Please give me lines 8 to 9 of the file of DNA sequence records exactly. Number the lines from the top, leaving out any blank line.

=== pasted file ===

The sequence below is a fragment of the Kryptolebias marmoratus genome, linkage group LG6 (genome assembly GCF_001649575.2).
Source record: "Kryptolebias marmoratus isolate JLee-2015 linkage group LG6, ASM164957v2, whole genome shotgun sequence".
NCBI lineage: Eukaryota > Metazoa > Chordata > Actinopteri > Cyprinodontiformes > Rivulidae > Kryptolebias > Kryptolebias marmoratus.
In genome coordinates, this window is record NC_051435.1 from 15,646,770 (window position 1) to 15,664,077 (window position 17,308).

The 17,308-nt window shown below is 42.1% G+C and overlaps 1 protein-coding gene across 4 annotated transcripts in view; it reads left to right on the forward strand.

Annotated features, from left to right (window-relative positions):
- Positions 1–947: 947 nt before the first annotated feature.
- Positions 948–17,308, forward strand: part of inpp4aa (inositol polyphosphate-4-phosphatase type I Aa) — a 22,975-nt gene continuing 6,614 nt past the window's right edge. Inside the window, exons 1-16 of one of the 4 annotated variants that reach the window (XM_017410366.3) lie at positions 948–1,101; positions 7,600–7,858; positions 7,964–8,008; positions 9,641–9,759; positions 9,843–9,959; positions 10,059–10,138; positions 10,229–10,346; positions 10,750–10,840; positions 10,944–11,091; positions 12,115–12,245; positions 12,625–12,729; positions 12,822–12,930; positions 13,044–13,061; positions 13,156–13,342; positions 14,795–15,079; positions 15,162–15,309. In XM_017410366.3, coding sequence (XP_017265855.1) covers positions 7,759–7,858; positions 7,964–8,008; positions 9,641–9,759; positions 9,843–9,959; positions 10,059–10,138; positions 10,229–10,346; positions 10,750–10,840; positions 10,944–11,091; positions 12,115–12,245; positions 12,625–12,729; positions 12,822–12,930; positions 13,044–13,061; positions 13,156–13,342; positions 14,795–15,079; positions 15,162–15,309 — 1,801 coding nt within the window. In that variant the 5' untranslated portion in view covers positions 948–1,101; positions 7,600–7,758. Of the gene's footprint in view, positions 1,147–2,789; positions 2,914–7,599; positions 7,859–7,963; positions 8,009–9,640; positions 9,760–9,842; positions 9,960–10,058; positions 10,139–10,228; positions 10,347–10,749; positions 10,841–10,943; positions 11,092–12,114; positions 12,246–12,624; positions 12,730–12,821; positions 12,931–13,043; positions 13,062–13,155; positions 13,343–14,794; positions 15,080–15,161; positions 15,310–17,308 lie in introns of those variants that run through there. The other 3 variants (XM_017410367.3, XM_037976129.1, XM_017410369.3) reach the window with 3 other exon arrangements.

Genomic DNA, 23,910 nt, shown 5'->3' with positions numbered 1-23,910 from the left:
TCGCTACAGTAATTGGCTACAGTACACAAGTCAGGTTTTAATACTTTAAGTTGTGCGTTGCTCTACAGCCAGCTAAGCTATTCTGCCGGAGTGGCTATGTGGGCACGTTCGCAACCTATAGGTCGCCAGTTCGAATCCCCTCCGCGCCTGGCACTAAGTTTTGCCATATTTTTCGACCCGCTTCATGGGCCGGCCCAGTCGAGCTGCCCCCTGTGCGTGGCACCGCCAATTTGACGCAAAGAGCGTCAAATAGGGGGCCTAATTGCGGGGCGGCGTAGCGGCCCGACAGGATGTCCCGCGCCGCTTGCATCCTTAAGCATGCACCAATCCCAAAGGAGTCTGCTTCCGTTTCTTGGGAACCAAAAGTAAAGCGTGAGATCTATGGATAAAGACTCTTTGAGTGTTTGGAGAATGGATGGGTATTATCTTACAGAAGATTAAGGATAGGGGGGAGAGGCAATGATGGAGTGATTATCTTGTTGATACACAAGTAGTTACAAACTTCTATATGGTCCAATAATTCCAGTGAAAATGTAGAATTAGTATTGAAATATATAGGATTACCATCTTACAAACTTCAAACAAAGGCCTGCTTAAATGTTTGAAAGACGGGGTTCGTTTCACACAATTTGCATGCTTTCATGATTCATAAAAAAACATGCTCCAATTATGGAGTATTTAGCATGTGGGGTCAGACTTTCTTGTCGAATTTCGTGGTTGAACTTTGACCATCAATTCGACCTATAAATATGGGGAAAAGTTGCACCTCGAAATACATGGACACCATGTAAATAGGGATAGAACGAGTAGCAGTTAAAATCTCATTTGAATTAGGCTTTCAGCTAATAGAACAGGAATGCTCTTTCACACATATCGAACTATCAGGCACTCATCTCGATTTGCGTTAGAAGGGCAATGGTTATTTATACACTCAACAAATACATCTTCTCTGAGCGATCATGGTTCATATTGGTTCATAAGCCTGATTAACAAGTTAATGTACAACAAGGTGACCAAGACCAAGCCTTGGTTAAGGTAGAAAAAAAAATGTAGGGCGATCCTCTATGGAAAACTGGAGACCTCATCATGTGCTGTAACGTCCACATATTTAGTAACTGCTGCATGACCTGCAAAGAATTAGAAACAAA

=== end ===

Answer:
- Positions 948–17,308, forward strand: part of inpp4aa (inositol polyphosphate-4-phosphatase type I Aa) — a 22,975-nt gene continuing 6,614 nt past the window's right edge. Inside the window, exons 1-16 of one of the 4 annotated variants that reach the window (XM_017410366.3) lie at positions 948–1,101; positions 7,600–7,858; positions 7,964–8,008; positions 9,641–9,759; positions 9,843–9,959; positions 10,059–10,138; positions 10,229–10,346; positions 10,750–10,840; positions 10,944–11,091; positions 12,115–12,245; positions 12,625–12,729; positions 12,822–12,930; positions 13,044–13,061; positions 13,156–13,342; positions 14,795–15,079; positions 15,162–15,309. In XM_017410366.3, coding sequence (XP_017265855.1) covers positions 7,759–7,858; positions 7,964–8,008; positions 9,641–9,759; positions 9,843–9,959; positions 10,059–10,138; positions 10,229–10,346; positions 10,750–10,840; positions 10,944–11,091; positions 12,115–12,245; positions 12,625–12,729; positions 12,822–12,930; positions 13,044–13,061; positions 13,156–13,342; positions 14,795–15,079; positions 15,162–15,309 — 1,801 coding nt within the window. In that variant the 5' untranslated portion in view covers positions 948–1,101; positions 7,600–7,758. Of the gene's footprint in view, positions 1,147–2,789; positions 2,914–7,599; positions 7,859–7,963; positions 8,009–9,640; positions 9,760–9,842; positions 9,960–10,058; positions 10,139–10,228; positions 10,347–10,749; positions 10,841–10,943; positions 11,092–12,114; positions 12,246–12,624; positions 12,730–12,821; positions 12,931–13,043; positions 13,062–13,155; positions 13,343–14,794; positions 15,080–15,161; positions 15,310–17,308 lie in introns of those variants that run through there. The other 3 variants (XM_017410367.3, XM_037976129.1, XM_017410369.3) reach the window with 3 other exon arrangements.

Genomic DNA, 23,910 nt, shown 5'->3' with positions numbered 1-23,910 from the left: